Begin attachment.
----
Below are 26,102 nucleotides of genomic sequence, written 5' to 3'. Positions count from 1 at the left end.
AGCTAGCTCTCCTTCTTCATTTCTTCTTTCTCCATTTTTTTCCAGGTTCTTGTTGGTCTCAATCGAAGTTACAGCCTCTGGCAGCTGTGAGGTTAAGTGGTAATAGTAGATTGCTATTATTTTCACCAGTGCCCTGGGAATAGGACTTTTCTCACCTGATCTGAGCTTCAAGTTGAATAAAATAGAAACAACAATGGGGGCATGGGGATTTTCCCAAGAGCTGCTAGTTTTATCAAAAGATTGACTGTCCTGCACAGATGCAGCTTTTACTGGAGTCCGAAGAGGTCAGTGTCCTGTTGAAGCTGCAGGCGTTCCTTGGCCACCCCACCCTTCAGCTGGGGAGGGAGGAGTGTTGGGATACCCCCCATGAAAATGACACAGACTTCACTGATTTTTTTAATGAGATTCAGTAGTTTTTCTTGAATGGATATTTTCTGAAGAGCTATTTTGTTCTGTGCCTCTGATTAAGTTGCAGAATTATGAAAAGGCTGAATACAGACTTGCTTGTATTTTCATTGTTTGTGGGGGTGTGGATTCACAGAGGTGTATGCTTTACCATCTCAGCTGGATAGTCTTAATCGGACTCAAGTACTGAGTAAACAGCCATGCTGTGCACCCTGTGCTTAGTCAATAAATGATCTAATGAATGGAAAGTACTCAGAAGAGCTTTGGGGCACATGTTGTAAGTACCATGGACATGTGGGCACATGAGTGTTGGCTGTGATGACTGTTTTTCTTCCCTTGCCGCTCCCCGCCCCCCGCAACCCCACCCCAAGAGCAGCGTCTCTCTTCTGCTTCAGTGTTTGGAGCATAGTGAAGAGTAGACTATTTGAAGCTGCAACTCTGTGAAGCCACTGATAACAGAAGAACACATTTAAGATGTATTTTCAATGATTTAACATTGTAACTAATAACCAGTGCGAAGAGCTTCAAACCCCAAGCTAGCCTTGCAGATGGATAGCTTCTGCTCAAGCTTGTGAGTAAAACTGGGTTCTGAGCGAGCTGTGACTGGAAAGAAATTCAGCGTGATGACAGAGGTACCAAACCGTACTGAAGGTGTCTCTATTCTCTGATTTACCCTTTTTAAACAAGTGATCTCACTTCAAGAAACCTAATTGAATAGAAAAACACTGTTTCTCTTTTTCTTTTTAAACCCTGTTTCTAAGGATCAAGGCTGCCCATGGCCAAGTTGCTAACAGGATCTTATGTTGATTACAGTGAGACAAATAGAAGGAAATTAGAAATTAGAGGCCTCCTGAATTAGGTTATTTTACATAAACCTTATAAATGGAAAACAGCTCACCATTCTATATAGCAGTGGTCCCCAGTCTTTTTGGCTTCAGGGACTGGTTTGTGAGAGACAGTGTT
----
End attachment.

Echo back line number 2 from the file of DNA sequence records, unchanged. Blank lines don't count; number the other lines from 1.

AGCTAGCTCTCCTTCTTCATTTCTTCTTTCTCCATTTTTTTCCAGGTTCTTGTTGGTCTCAATCGAAGTTACAGCCTCTGGCAGCTGTGAGGTTAAGTGGTAATAGTAGATTGCTATTATTTTCACCAGTGCCCTGGGAATAGGACTTTTCTCACCTGATCTGAGCTTCAAGTTGAATAAAATAGAAACAACAATGGGGGCATGGGGATTTTCCCAAGAGCTGCTAGTTTTATCAAAAGATTGACTGTCCTGCACAGATGCAGCTTTTACTGGAGTCCGAAGAGGTCAGTGTCCTGTTGAAGCTGCAGGCGTTCCTTGGCCACCCCACCCTTCAGCTGGGGAGGGAGGAGTGTTGGGATACCCCCCATGAAAATGACACAGACTTCACTGATTTTTTTAATGAGATTCAGTAGTTTTTCTTGAATGGATATTTTCTGAAGAGCTATTTTGTTCTGTGCCTCTGATTAAGTTGCAGAATTATGAAAAGGCTGAATACAGACTTGCTTGTATTTTCATTGTTTGTGGGGGTGTGGATTCACAGAGGTGTATGCTTTACCATCTCAGCTGGATAGTCTTAATCGGACTCAAGTACTGAGTAAACAGCCATGCTGTGCACCCTGTGCTTAGTCAATAAATGATCTAATGAATGGAAAGTACTCAGAAGAGCTTTGGGGCACATGTTGTAAGTACCATGGACATGTGGGCACATGAGTGTTGGCTGTGATGACTGTTTTTCTTCCCTTGCCGCTCCCCGCCCCCCGCAACCCCACCCCAAGAGCAGCGTCTCTCTTCTGCTTCAGTGTTTGGAGCATAGTGAAGAGTAGACTATTTGAAGCTGCAACTCTGTGAAGCCACTGATAACAGAAGAACACATTTAAGATGTATTTTCAATGATTTAACATTGTAACTAATAACCAGTGCGAAGAGCTTCAAACCCCAAGCTAGCCTTGCAGATGGATAGCTTCTGCTCAAGCTTGTGAGTAAAACTGGGTTCTGAGCGAGCTGTGACTGGAAAGAAATTCAGCGTGATGACAGAGGTACCAAACCGTACTGAAGGTGTCTCTATTCTCTGATTTACCCTTTTTAAACAAGTGATCTCACTTCAAGAAACCTAATTGAATAGAAAAACACTGTTTCTCTTTTTCTTTTTAAACCCTGTTTCTAAGGATCAAGGCTGCCCATGGCCAAGTTGCTAACAGGATCTTATGTTGATTACAGTGAGACAAATAGAAGGAAATTAGAAATTAGAGGCCTCCTGAATTAGGTTATTTTACATAAACCTTATAAATGGAAAACAGCTCACCATTCTATATAGCAGTGGTCCCCAGTCTTTTTGGCTTCAGGGACTGGTTTGTGAGAGACAGTGTT